The Pinehurst Village Council may be installing two new members this week, but allegations of ethics violations levied among sitting members may not be over yet.
While one of those two council members accused — Kevin Drum — lost his re-election bid earlier this month and is stepping down, the other — Lydia Boesch — remains on the council and shows no sign of letting the matter go away.
The Village Council never voted to formally censure either Boesch or Drum for the incidents that raised questions when held up against the council’s code of ethics. Mayor John Strickland no longer plans to pursue any such vote, writing in a letter in Sunday’s edition of The Pilot that the council “considers these Code of Ethics matters to be closed.”
Those matters dealt with Boesch’s private meeting in September with the village’s police chief to gauge his opinion of the village manager. That meeting wasn’t disclosed to the rest of the Village Council until Chief Glen Webb reported it to Pinehurst’s human resources manager.
In an unrelated incident but around the same time, Drum aimed personal insults at the president of Pinehurst Business Partners in an email dialogue with her that began as a discussion of whether or not the group should be promoting meet-and-greet events with Village Council candidates.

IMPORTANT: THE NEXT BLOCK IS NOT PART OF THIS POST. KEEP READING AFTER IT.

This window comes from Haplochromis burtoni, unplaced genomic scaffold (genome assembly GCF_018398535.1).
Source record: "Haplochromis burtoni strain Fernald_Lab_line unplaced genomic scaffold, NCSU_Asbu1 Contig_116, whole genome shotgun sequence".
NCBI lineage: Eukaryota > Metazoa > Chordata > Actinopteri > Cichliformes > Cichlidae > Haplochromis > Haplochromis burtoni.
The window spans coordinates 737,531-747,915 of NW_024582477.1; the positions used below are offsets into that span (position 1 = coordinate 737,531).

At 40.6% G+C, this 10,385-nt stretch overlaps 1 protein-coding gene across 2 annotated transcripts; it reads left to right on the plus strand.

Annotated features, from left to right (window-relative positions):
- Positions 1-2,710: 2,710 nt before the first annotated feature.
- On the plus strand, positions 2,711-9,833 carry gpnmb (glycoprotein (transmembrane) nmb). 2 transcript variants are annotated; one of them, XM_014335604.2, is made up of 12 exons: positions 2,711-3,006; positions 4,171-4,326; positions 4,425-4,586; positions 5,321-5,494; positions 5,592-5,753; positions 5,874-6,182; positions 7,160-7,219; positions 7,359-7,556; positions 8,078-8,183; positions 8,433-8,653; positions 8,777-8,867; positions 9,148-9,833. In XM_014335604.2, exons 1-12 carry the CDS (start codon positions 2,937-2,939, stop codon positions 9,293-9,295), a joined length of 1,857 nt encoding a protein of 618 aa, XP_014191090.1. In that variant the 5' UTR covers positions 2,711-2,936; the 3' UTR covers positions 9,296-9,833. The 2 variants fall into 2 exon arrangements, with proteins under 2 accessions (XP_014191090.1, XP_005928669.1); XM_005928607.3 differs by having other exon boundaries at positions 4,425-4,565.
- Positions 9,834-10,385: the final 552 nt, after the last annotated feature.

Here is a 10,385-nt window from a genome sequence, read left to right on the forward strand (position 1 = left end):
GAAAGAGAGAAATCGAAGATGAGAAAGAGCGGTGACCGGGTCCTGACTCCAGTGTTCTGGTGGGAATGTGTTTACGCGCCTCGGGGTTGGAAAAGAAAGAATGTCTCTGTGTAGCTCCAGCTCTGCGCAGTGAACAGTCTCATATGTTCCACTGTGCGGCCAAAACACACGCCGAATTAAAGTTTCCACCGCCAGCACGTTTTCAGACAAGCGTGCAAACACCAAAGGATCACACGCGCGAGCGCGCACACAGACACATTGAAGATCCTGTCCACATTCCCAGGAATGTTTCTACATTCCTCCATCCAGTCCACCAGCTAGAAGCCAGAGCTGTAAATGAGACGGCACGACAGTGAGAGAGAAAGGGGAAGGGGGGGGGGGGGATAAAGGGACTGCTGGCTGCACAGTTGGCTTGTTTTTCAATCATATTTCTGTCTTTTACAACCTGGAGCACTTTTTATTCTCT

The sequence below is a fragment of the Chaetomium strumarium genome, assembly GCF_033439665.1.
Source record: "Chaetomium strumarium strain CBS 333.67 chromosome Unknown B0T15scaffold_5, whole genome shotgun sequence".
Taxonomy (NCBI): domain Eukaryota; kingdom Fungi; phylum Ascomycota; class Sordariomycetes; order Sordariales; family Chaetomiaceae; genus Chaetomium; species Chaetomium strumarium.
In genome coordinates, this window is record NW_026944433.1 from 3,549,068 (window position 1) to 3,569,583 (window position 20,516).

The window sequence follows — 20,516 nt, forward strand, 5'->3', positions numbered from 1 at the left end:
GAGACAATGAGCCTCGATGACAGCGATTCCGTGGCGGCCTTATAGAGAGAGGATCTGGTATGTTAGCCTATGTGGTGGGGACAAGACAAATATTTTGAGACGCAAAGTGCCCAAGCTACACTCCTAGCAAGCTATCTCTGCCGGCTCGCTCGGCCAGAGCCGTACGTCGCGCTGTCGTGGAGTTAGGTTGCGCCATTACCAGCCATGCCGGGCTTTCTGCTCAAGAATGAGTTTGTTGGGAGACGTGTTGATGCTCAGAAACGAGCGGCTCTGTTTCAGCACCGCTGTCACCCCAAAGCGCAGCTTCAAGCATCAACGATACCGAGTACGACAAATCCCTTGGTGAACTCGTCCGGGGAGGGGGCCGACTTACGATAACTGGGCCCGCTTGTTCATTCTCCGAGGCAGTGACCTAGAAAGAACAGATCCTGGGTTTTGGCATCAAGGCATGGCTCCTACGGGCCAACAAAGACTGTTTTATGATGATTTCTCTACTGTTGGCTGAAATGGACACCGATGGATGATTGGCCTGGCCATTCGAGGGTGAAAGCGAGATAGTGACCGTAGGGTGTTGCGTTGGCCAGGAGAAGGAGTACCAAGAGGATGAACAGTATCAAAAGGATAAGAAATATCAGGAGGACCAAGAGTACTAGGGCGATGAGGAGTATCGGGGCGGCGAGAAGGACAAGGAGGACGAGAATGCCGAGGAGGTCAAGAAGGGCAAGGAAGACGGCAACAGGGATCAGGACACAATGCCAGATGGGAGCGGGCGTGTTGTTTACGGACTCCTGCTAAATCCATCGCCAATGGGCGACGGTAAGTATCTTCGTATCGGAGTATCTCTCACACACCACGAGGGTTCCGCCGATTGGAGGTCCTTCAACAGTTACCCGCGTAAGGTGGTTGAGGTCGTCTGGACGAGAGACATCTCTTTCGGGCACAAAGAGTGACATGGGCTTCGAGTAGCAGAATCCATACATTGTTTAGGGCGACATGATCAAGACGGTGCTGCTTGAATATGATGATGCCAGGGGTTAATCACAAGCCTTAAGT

Even if the majority of council members voted to reprimand Boesch, Drum, or both of them, it would have had no practical effect, since the council can’t remove elected board members.
Instead, during the Oct. 26 meeting, Strickland read prepared remarks stating that the “consensus of the Village Council” was to disapprove of their behavior.
As the third-highest vote-getter of the four candidates running in this year’s election, Drum will not be returning to the Village Council. His seat and that of Judy Davis, who did not run for re-election, will be filled by Jeff Morgan and Pat Pizzella. They were scheduled to be sworn in during a special Village Council meeting Tuesday.
Drum initially apologized for his conduct and assented that he may have run afoul of the council’s internal ethics guidelines. But he’s since accused Strickland and Davis and Council Member Jane Hogeman of attempting to influence the Nov. 2 election by airing the issue publicly.
During his last meeting as a sitting Council member this month, Drum congratulated the winners but then continued on.
“I mostly want to thank my friends and family, and my supporters who have watched while I’ve endured and witnessed defamatory personal attacks. Still, through it all I’m honored to have served four years as a volunteer and four years as a councilman.
“I put everything I had into making my home for 50 years better. I left nothing on the table, and served my community with integrity, honesty and a long-term resident perspective,” Drum said, going on to suggest that “there are bigger things going on.”
“I will now put all my effort into making the Village of Pinehurst council better and ensure the politicization of a city council could never happen again in these halls. It cannot be tolerated to have our public servants who represent the community work behind the walls of secrecy to defame someone to affect an upcoming election.”